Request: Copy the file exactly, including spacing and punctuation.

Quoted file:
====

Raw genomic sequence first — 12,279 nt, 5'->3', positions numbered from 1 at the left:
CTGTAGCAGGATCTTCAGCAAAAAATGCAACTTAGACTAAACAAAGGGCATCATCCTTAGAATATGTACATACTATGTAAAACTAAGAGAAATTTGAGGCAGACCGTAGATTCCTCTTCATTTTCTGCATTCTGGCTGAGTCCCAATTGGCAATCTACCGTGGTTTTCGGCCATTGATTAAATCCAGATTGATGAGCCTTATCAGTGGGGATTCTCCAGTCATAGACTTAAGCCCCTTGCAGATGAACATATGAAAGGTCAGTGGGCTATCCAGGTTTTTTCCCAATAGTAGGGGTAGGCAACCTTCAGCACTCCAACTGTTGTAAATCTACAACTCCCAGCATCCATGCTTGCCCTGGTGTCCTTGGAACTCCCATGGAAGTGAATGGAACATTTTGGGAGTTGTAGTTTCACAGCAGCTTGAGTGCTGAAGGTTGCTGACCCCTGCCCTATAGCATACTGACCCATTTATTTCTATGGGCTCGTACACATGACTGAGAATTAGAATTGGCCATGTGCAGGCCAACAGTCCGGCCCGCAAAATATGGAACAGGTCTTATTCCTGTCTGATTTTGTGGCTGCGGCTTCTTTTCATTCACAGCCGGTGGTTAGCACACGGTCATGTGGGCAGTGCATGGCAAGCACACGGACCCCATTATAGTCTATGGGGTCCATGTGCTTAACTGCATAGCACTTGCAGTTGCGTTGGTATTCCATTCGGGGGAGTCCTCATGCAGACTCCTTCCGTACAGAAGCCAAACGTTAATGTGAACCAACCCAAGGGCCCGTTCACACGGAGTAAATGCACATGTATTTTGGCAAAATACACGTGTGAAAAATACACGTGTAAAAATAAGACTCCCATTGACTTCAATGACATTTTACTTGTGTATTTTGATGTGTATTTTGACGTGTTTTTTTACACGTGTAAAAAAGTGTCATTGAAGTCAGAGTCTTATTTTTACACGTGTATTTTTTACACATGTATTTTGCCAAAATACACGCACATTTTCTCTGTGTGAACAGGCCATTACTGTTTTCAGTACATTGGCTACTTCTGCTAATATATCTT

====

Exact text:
Raw genomic sequence first — 12,279 nt, 5'->3', positions numbered from 1 at the left:
CTGTAGCAGGATCTTCAGCAAAAAATGCAACTTAGACTAAACAAAGGGCATCATCCTTAGAATATGTACATACTATGTAAAACTAAGAGAAATTTGAGGCAGACCGTAGATTCCTCTTCATTTTCTGCATTCTGGCTGAGTCCCAATTGGCAATCTACCGTGGTTTTCGGCCATTGATTAAATCCAGATTGATGAGCCTTATCAGTGGGGATTCTCCAGTCATAGACTTAAGCCCCTTGCAGATGAACATATGAAAGGTCAGTGGGCTATCCAGGTTTTTTCCCAATAGTAGGGGTAGGCAACCTTCAGCACTCCAACTGTTGTAAATCTACAACTCCCAGCATCCATGCTTGCCCTGGTGTCCTTGGAACTCCCATGGAAGTGAATGGAACATTTTGGGAGTTGTAGTTTCACAGCAGCTTGAGTGCTGAAGGTTGCTGACCCCTGCCCTATAGCATACTGACCCATTTATTTCTATGGGCTCGTACACATGACTGAGAATTAGAATTGGCCATGTGCAGGCCAACAGTCCGGCCCGCAAAATATGGAACAGGTCTTATTCCTGTCTGATTTTGTGGCTGCGGCTTCTTTTCATTCACAGCCGGTGGTTAGCACACGGTCATGTGGGCAGTGCATGGCAAGCACACGGACCCCATTATAGTCTATGGGGTCCATGTGCTTAACTGCATAGCACTTGCAGTTGCGTTGGTATTCCATTCGGGGGAGTCCTCATGCAGACTCCTTCCGTACAGAAGCCAAACGTTAATGTGAACCAACCCAAGGGCCCGTTCACACGGAGTAAATGCACATGTATTTTGGCAAAATACACGTGTGAAAAATACACGTGTAAAAATAAGACTCCCATTGACTTCAATGACATTTTACTTGTGTATTTTGATGTGTATTTTGACGTGTTTTTTTACACGTGTAAAAAAGTGTCATTGAAGTCAGAGTCTTATTTTTACACGTGTATTTTTTACACATGTATTTTGCCAAAATACACGCACATTTTCTCTGTGTGAACAGGCCATTACTGTTTTCAGTACATTGGCTACTTCTGCTAATATATCTT